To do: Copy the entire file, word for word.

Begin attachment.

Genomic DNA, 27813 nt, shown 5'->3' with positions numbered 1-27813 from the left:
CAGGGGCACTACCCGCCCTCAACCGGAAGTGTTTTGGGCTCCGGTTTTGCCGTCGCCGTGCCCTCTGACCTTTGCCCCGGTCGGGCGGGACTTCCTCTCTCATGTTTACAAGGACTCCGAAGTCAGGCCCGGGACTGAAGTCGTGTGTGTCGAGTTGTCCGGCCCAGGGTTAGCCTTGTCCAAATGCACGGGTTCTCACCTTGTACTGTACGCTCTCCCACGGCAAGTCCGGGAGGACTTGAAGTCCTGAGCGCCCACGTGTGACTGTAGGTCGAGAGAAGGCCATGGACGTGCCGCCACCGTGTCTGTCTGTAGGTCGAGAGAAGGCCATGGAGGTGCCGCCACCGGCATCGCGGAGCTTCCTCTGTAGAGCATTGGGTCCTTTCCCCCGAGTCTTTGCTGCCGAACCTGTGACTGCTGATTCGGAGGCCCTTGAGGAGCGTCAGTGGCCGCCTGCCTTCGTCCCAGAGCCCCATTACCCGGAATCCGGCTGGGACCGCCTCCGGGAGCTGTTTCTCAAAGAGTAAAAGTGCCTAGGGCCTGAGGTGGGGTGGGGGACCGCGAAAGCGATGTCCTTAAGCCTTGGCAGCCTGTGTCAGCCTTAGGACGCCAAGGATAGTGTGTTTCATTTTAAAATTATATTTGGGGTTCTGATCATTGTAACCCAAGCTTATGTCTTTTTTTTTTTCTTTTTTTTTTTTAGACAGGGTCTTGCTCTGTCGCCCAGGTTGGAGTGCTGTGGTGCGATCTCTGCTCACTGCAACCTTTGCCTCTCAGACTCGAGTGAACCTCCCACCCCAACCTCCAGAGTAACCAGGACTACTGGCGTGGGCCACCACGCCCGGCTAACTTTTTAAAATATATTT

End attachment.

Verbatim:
Genomic DNA, 27813 nt, shown 5'->3' with positions numbered 1-27813 from the left:
CAGGGGCACTACCCGCCCTCAACCGGAAGTGTTTTGGGCTCCGGTTTTGCCGTCGCCGTGCCCTCTGACCTTTGCCCCGGTCGGGCGGGACTTCCTCTCTCATGTTTACAAGGACTCCGAAGTCAGGCCCGGGACTGAAGTCGTGTGTGTCGAGTTGTCCGGCCCAGGGTTAGCCTTGTCCAAATGCACGGGTTCTCACCTTGTACTGTACGCTCTCCCACGGCAAGTCCGGGAGGACTTGAAGTCCTGAGCGCCCACGTGTGACTGTAGGTCGAGAGAAGGCCATGGACGTGCCGCCACCGTGTCTGTCTGTAGGTCGAGAGAAGGCCATGGAGGTGCCGCCACCGGCATCGCGGAGCTTCCTCTGTAGAGCATTGGGTCCTTTCCCCCGAGTCTTTGCTGCCGAACCTGTGACTGCTGATTCGGAGGCCCTTGAGGAGCGTCAGTGGCCGCCTGCCTTCGTCCCAGAGCCCCATTACCCGGAATCCGGCTGGGACCGCCTCCGGGAGCTGTTTCTCAAAGAGTAAAAGTGCCTAGGGCCTGAGGTGGGGTGGGGGACCGCGAAAGCGATGTCCTTAAGCCTTGGCAGCCTGTGTCAGCCTTAGGACGCCAAGGATAGTGTGTTTCATTTTAAAATTATATTTGGGGTTCTGATCATTGTAACCCAAGCTTATGTCTTTTTTTTTTTCTTTTTTTTTTTTAGACAGGGTCTTGCTCTGTCGCCCAGGTTGGAGTGCTGTGGTGCGATCTCTGCTCACTGCAACCTTTGCCTCTCAGACTCGAGTGAACCTCCCACCCCAACCTCCAGAGTAACCAGGACTACTGGCGTGGGCCACCACGCCCGGCTAACTTTTTAAAATATATTT